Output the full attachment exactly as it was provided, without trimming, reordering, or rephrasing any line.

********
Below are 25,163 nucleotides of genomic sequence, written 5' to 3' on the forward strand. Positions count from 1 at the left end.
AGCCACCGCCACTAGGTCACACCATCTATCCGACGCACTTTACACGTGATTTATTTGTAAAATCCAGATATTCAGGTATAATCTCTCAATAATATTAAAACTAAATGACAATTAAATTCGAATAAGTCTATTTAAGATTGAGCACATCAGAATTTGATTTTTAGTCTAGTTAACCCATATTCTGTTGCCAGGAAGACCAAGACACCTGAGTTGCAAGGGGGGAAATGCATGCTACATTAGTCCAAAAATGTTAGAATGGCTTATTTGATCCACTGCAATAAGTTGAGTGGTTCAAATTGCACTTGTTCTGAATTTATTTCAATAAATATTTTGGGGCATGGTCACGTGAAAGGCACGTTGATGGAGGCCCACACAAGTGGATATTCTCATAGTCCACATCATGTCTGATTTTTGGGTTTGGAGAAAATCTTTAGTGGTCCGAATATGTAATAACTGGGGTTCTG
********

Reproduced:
Below are 25,163 nucleotides of genomic sequence, written 5' to 3' on the forward strand. Positions count from 1 at the left end.
AGCCACCGCCACTAGGTCACACCATCTATCCGACGCACTTTACACGTGATTTATTTGTAAAATCCAGATATTCAGGTATAATCTCTCAATAATATTAAAACTAAATGACAATTAAATTCGAATAAGTCTATTTAAGATTGAGCACATCAGAATTTGATTTTTAGTCTAGTTAACCCATATTCTGTTGCCAGGAAGACCAAGACACCTGAGTTGCAAGGGGGGAAATGCATGCTACATTAGTCCAAAAATGTTAGAATGGCTTATTTGATCCACTGCAATAAGTTGAGTGGTTCAAATTGCACTTGTTCTGAATTTATTTCAATAAATATTTTGGGGCATGGTCACGTGAAAGGCACGTTGATGGAGGCCCACACAAGTGGATATTCTCATAGTCCACATCATGTCTGATTTTTGGGTTTGGAGAAAATCTTTAGTGGTCCGAATATGTAATAACTGGGGTTCTG